The Department of Health and Human Services (HHS) defines “telehealth” as telecommunications and information technology used to share information and provide clinical care, education, public health and administrative services at a distance. The term “telemedicine” is more narrow. It generally refers to remote clinical services and telecommunications between providers and patients.
No matter what you call it, these systems allow a patient to communicate with a health care provider outside the traditional clinical setting. They offer health care services via smartphone and video chat. And they provide a wide range of treatments, including mental health visits, primary care diagnoses and prescription drug advice.
Telehealth is convenient because it offers access to medical and mental health care providers in a personal setting, 24 hours a day, seven days a week. Here are some benefits to highlight for employees:
Providers will diagnose and treat nonemergency conditions. Some of the most common ailments they deal with include cold and flu-like symptoms, pink eye, nausea and rashes. They can also prescribe medication as needed.
Telehealth is no longer considered emerging technology. There are plenty of vendors from which to choose. A growing number of local health care systems offer programs. And many health carriers have designed plans that are already integrated with your group health plan.
You will want to schedule a demo of the product to make sure even your least tech-savvy employees can take advantage of the benefit. Here are a few suggestions on what to look for when choosing a vendor:
There are also a few things to watch out for when making your selection.
Some states already have parity laws requiring insurance companies to reimburse for telehealth services the same way they do for medical care received in a provider’s office. But others do not. Be sure to look for a plan that makes it easy for your employees to pay for and utilize its services.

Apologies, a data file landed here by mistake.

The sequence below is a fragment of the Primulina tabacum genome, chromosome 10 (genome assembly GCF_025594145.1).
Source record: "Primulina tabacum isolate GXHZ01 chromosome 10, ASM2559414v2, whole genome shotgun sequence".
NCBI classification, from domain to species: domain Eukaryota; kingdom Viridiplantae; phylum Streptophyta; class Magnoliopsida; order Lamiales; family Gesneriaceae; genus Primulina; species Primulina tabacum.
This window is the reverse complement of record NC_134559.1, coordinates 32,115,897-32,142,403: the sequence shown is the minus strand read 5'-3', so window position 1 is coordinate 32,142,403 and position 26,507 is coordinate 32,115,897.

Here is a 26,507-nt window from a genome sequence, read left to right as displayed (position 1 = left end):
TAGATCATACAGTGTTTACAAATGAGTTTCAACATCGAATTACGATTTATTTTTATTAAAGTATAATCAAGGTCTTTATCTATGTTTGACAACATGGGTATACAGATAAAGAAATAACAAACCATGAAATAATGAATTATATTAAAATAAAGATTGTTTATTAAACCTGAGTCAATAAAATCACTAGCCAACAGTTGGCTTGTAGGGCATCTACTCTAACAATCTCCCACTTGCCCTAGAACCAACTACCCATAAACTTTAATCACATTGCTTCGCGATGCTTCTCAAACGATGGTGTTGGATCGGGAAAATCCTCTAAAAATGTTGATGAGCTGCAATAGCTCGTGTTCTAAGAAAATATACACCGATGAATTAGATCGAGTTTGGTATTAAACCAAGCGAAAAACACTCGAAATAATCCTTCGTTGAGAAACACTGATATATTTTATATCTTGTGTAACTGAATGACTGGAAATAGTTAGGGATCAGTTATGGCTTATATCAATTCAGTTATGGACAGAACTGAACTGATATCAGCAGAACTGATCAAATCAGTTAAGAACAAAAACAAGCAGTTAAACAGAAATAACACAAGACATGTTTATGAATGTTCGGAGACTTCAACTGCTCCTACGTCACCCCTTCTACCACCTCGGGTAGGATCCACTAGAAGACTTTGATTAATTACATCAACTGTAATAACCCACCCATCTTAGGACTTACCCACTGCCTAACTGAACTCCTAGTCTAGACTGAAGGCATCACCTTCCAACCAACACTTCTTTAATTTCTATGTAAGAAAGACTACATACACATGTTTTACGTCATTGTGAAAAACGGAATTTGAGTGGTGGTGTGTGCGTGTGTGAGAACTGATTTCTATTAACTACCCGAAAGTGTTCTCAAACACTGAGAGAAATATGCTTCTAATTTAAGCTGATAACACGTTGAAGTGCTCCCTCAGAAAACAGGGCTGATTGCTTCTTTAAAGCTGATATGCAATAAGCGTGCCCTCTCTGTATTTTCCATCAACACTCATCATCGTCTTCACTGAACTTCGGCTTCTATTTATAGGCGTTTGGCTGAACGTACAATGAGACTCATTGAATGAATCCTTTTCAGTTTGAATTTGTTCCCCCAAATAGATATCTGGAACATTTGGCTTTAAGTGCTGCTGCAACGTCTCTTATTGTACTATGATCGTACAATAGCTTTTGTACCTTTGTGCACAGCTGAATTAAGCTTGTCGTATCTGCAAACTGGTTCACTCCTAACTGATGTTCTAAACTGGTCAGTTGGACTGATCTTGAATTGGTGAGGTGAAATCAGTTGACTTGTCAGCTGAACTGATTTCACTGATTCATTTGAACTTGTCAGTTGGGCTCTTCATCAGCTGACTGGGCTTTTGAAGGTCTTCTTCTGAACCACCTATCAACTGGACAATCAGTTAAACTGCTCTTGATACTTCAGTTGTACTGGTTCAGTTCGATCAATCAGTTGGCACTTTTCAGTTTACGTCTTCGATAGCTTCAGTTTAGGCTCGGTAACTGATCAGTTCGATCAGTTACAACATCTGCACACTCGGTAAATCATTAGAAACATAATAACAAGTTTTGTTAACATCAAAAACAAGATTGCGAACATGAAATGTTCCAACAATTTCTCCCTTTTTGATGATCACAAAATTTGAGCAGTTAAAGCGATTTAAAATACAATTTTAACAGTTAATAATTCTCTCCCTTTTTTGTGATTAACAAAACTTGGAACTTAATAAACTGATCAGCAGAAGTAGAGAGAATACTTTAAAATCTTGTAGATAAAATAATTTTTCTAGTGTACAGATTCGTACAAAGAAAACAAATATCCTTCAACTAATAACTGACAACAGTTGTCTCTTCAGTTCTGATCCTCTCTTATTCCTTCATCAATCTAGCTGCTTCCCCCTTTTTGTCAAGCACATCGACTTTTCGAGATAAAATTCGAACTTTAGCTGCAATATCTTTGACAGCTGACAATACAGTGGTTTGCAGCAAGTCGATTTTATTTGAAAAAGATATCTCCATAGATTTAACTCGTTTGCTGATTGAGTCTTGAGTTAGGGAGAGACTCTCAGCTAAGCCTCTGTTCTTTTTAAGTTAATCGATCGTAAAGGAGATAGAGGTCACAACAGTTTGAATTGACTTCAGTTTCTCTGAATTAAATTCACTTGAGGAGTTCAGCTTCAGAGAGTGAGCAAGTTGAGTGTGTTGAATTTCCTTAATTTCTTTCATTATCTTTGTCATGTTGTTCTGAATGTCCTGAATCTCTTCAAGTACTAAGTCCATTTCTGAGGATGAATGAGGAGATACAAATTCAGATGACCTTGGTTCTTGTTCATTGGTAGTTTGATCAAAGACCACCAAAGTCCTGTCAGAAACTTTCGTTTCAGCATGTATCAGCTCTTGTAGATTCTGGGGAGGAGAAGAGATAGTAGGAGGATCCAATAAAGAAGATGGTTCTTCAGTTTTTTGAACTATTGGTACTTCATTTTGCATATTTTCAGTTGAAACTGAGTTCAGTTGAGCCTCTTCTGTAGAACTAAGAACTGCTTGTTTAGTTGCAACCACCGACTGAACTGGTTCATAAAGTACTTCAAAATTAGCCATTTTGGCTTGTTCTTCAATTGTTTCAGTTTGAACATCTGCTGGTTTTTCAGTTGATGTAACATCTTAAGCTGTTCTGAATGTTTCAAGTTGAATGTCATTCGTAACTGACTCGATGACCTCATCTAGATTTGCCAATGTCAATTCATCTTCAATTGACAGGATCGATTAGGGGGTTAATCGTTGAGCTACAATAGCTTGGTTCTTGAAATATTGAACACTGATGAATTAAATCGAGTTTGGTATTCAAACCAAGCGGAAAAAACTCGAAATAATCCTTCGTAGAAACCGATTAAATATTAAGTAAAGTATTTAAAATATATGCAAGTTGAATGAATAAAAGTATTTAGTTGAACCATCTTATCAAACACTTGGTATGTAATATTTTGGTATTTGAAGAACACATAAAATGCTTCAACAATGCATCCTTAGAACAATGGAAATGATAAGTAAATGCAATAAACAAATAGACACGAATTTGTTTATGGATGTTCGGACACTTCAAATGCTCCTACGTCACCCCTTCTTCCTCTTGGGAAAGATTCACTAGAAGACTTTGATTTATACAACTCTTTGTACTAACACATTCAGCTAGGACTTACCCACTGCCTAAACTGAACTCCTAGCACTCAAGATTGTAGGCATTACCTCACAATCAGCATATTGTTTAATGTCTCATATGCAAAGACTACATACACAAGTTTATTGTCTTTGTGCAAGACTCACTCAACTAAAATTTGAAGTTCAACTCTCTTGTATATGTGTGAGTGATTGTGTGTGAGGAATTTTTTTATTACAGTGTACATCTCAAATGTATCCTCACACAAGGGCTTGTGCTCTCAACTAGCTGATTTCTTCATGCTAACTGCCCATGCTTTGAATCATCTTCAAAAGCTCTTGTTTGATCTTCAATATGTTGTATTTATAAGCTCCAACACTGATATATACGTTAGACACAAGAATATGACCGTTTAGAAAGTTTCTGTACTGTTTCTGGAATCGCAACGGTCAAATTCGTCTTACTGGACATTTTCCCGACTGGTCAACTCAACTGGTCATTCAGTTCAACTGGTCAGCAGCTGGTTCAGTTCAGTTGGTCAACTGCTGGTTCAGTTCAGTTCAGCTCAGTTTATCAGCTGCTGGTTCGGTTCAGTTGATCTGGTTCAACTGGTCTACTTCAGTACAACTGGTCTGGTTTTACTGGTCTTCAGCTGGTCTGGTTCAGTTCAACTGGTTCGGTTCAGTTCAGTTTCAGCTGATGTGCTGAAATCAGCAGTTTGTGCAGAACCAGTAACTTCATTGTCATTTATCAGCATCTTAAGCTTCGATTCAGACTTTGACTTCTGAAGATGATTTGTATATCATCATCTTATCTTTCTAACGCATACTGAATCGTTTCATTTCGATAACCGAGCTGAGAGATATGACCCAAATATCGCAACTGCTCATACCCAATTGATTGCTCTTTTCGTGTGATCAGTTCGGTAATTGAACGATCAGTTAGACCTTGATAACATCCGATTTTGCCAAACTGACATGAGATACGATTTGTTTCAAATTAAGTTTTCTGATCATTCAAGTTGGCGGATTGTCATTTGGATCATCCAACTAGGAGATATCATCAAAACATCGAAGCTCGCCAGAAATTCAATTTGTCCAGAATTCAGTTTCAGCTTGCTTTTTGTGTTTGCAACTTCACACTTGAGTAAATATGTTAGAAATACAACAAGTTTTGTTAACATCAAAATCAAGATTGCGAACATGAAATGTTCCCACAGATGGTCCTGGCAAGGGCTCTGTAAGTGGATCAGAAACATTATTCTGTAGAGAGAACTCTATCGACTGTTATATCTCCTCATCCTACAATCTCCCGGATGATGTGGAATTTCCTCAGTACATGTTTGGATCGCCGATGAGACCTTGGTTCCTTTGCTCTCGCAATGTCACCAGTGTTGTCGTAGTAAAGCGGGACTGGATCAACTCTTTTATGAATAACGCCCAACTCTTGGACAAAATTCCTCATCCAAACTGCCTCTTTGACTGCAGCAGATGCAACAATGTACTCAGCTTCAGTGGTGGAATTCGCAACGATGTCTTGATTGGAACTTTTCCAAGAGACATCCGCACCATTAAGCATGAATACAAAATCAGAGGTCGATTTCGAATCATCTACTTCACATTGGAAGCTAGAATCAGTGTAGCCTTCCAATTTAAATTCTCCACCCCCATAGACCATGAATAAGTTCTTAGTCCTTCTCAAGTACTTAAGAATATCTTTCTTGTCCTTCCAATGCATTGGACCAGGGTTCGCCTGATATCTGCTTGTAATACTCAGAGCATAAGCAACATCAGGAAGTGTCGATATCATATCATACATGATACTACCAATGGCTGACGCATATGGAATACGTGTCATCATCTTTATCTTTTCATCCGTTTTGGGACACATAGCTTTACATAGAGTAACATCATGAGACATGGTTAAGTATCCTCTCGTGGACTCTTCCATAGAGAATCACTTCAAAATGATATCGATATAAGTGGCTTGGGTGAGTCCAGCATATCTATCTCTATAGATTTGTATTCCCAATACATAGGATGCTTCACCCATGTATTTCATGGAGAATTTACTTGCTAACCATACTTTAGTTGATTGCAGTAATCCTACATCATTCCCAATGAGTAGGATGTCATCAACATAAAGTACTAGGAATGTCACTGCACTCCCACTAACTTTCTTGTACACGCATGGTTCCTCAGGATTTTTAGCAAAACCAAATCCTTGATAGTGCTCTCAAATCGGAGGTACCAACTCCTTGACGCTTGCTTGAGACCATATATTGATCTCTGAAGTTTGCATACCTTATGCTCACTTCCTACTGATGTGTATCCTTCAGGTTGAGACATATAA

While almost 75% of large employers offer telehealth services, participation remains low. To encourage employee use, don’t bury the benefit in your medical plan. Educate your employees on how the system works. Offer demos of the program and share success stories from patients (your vendor or health carrier can often provide these).
You may also want to:
In some cases, you will need to overcome the perception that these visits are impersonal. It’s important to remind employees that they are selecting the provider and will meet with them one-on-one. Regardless of the form of the appointment, the provider is dedicated to providing your employees with the care they need.
Providers see a future where telehealth is a primary source of care. New programs are emerging on a regular basis. For example, on-demand urgent care via video is now available in select large markets and expected to expand to smaller markets across the country.
If you are interested in learning more about how you and your employees can benefit from a telehealth program, connect with us. They can help with everything from vetting a program vendor to educating employees on how to take advantage of everything the system has to offer.
At General Insurance Services, we are a team of insurance professionals with an array of experience, backgrounds, and interests. We’re advisors with a mission to secure the future of the communities we serve. Share our knowledge through this blog allows us to get one step closer to achieving our mission.